Kazuhiro Hayashi, Masato Kako, Kentaro Suzuki, Yui Takagi, Chiaki Terai, Shotaro Yasuda,Izumi Kadono, Taisuke Seki, Hideki Hiraiwa, Takahiro Ushida, and Yoshihiro Nishida
Journal of Pain Research, Published online 2018 Oct 17
Patients who undergo total knee arthroplasty (TKA) or total hip arthroplasty (THA) often develop postoperative pain. Exercise approaches are recommended postoperatively; however, the impact of excessive variation in physical activity is unclear. The purpose of the present preliminary study was to investigate the impact of excessive variation in physical activity using the accelerometer in the early period after TKA or THA.
Patients and methods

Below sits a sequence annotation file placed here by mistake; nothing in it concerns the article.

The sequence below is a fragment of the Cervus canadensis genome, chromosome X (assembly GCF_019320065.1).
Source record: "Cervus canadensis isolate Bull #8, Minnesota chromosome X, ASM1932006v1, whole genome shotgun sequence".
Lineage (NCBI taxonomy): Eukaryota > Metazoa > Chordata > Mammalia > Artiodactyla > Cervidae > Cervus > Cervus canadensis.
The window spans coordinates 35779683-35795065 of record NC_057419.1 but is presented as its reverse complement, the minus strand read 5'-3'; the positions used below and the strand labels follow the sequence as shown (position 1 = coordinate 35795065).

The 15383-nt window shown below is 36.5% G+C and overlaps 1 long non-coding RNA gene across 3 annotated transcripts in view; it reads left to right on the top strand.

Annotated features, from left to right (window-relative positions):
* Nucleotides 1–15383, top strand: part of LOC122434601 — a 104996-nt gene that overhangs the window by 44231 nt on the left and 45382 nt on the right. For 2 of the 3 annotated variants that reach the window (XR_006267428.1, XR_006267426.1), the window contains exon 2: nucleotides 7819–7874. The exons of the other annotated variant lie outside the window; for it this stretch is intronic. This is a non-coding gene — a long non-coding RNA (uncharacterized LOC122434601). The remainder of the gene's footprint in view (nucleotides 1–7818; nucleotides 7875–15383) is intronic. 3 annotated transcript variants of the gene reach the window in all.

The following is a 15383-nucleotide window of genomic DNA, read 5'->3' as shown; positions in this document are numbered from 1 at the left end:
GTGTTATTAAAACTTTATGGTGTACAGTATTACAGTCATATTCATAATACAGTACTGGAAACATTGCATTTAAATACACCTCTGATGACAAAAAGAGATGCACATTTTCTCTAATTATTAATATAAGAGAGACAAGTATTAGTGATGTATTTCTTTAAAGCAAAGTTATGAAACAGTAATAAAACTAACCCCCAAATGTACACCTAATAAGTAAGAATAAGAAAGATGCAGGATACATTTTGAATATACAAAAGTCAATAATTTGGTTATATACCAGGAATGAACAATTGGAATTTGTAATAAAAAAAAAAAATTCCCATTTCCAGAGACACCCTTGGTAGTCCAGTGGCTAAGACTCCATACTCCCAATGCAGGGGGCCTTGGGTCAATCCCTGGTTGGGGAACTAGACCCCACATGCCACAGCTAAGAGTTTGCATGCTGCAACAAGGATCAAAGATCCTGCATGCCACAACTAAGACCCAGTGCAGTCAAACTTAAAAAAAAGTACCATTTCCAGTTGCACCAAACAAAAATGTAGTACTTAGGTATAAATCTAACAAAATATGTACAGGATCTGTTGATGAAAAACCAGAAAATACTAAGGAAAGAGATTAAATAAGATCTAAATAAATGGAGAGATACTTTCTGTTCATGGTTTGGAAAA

Seventy-two patients were enrolled in the study. Forty patients underwent initial TKA, and 32 initial THA. Physical activity was measured for 8 days from postoperative day 3 to 10. Patients with substantial correlation between physical activity and postoperative day were classified as the “good-pacing” group. Patients with no correlation between them were classified as the “poor-pacing” group. They were also evaluated using a pain visual analog scale (VAS), pain catastrophizing scale, and hospital anxiety and depression scale.
The average age was 68 years, and 59 patients (82%) were women. The average maximum number of steps per day was 2,181. There were 45 patients with good pacing and 27 with poor pacing. The poor-pacing group showed significantly lower maximum number of steps per day, higher postoperative average VAS score, higher postoperative worst VAS score, and longer duration of postoperative hospital stay than the good-pacing group.
Patients with excessive variation in physical activity showed severe postoperative pain and prolonged postoperative hospital stay. The postoperative variation in physical activity could be an outcome for improvement in patients after lower-limb arthroplasty.